U.S. Senate Committee Passes Legislation to Improve Reporting on Missing and Murdered Native Americans

by November 15, 2018

Yesterday, the Senate Committee on Indian Affairs passed Savanna’s Act — a bill that would require new law enforcement guidelines for addressing cases related to missing and murdered Native Americans.

Savanna’s Act is named after Savanna Greywind, a member of the Spirit Lake Nation in east-central North Dakota. Greywind was only 22 when she was brutally attacked by Brooke Crews — who is currently serving a life sentence without parole for cutting the unborn child out of Greywind while she was still alive.

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This gruesome and stunning act seemed to finally force the phenomenon of violence against Indigenous women onto the radar of U.S. federal legislators.

Now that the bill has passed the Committee, it will move on for a full Senate review before the bipartisan-sponsored bill is expected to pass there, too.

This bill was originally introduced by now former North Dakota Senator Heidi Heitkamp, on Oct. 5, 2018. Heitkamp lost her Senate seat after her highly publicized opposition to Supreme Court Justice Brett Kavanaugh.

Newly elected Laguna Pueblo Congresswoman Deb Haaland, recently pledged her support to push for justice for missing and murdered Indigenous Women — in an interview on Democracy Now, Haaland issued a plea for solidarity beyond the Indigenous community, saying she felt like recognition of this issue would concern all women.

According to Congress.Gov, the bill, once passed, would “[require] the Department of Justice (DOJ) to update the online data entry format for federal databases relevant to cases of missing and murdered Indians to include a new data field for users to input the victim’s tribal enrollment information or affiliation.”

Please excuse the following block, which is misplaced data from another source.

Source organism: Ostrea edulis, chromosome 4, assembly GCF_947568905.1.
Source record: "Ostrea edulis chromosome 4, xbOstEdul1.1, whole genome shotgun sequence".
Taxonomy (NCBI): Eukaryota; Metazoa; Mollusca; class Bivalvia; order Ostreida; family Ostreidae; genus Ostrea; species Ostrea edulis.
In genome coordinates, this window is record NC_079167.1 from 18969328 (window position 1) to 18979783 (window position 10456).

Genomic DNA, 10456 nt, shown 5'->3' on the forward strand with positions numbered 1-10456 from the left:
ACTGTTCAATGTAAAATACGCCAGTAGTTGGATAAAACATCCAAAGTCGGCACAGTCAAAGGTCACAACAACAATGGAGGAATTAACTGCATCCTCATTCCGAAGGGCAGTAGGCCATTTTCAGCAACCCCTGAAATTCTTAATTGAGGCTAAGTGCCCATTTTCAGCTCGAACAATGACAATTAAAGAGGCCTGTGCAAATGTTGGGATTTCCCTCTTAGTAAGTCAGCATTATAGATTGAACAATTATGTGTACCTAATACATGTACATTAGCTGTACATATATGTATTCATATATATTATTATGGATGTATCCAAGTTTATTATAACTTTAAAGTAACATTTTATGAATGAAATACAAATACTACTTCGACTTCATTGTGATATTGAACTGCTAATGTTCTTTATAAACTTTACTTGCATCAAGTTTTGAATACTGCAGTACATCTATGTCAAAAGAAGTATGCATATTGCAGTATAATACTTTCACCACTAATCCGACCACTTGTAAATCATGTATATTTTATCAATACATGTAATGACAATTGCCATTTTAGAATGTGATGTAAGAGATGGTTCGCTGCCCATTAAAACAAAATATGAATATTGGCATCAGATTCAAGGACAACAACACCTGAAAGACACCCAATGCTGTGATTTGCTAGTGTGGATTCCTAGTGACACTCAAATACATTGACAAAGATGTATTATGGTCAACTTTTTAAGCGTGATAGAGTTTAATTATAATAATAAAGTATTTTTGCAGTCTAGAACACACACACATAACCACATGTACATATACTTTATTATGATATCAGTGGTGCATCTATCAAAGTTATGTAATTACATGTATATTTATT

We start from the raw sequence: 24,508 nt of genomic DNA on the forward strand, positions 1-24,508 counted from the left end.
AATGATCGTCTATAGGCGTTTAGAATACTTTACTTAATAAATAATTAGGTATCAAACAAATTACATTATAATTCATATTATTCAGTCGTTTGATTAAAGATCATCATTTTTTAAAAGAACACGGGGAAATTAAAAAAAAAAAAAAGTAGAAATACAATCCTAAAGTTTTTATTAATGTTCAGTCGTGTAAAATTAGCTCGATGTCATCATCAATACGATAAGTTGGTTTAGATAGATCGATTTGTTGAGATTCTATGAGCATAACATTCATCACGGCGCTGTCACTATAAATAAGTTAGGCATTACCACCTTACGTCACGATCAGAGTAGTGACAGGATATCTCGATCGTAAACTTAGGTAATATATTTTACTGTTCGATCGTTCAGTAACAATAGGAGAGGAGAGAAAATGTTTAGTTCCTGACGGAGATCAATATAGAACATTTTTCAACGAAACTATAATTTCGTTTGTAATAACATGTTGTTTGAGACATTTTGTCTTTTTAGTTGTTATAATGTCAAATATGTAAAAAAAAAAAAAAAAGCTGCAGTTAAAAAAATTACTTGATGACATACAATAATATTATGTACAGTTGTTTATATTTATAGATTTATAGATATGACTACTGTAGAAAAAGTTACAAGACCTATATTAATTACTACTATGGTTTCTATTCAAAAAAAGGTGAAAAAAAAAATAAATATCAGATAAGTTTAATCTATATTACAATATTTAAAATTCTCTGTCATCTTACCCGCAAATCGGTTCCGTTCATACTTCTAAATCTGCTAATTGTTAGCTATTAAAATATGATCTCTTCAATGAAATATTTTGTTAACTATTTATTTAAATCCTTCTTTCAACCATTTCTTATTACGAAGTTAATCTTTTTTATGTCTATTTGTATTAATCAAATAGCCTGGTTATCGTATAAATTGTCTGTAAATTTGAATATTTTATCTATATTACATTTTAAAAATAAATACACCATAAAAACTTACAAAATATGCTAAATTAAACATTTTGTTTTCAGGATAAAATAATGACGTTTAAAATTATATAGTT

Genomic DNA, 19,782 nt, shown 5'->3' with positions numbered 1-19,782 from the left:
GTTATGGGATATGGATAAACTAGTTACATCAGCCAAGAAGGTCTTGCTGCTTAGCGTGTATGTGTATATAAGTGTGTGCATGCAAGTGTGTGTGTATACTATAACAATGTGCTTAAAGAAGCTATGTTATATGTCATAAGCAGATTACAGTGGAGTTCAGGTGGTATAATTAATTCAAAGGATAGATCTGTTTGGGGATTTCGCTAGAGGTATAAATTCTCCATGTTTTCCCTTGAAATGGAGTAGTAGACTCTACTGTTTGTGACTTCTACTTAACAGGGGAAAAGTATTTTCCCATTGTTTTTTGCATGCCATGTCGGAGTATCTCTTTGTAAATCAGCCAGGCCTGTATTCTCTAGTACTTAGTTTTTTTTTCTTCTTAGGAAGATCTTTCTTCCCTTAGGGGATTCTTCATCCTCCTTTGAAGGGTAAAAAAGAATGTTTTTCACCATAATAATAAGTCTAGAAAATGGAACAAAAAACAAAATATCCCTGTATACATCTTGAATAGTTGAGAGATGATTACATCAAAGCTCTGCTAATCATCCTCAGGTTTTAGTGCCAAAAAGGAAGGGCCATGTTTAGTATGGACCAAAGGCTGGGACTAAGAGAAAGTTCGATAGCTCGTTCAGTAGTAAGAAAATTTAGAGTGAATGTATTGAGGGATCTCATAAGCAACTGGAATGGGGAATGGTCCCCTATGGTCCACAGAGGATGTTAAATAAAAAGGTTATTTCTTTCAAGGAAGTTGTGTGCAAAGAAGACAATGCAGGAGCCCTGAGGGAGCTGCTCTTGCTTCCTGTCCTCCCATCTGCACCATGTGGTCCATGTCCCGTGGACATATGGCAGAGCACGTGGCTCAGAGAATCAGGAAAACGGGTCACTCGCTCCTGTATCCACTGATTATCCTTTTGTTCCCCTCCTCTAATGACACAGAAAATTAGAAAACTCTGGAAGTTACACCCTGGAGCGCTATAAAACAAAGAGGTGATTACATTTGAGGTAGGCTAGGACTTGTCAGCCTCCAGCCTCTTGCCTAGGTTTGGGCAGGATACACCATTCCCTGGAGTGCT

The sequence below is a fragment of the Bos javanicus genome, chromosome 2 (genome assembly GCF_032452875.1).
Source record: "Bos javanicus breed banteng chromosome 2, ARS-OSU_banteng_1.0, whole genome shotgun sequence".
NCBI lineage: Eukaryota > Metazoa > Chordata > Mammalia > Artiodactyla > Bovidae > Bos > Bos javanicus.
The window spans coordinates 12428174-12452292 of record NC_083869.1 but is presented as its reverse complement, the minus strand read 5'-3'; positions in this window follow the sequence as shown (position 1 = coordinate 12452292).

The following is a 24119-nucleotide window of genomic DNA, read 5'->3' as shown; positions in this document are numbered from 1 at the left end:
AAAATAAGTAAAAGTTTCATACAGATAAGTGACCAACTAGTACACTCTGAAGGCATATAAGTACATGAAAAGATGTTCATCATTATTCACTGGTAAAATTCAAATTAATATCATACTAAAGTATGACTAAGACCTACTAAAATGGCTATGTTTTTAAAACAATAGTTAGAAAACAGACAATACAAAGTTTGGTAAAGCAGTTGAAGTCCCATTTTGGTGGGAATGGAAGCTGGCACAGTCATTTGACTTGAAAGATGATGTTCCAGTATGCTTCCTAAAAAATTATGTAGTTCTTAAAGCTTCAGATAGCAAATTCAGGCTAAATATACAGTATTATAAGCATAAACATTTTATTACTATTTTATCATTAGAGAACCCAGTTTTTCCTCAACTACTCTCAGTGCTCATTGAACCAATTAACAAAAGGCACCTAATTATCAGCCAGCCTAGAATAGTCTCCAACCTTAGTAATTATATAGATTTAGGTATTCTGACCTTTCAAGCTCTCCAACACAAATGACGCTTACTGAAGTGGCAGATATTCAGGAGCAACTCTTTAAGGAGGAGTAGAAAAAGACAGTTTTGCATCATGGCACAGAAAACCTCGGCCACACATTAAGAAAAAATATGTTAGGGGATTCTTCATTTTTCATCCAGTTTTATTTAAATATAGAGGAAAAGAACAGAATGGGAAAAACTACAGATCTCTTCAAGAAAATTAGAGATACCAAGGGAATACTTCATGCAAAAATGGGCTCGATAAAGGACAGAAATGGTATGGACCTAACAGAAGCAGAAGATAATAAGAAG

Additionally, the DOJ will have to “make standardized law enforcement and justice protocols that serve as guidelines for law enforcement agencies with respect to missing and murdered Indians”, “develop protocols to investigate those cases that are guided by the standardized protocols”, and “provide tribes and law enforcement agencies with training and technical assistance relating to the development and implementation of the law enforcement and justice protocols”.

Further, “Federal law enforcement agencies that investigate and prosecute crimes related to missing and murdered Indians must modify their law enforcement and justice protocols to comply with the standardized protocols”.

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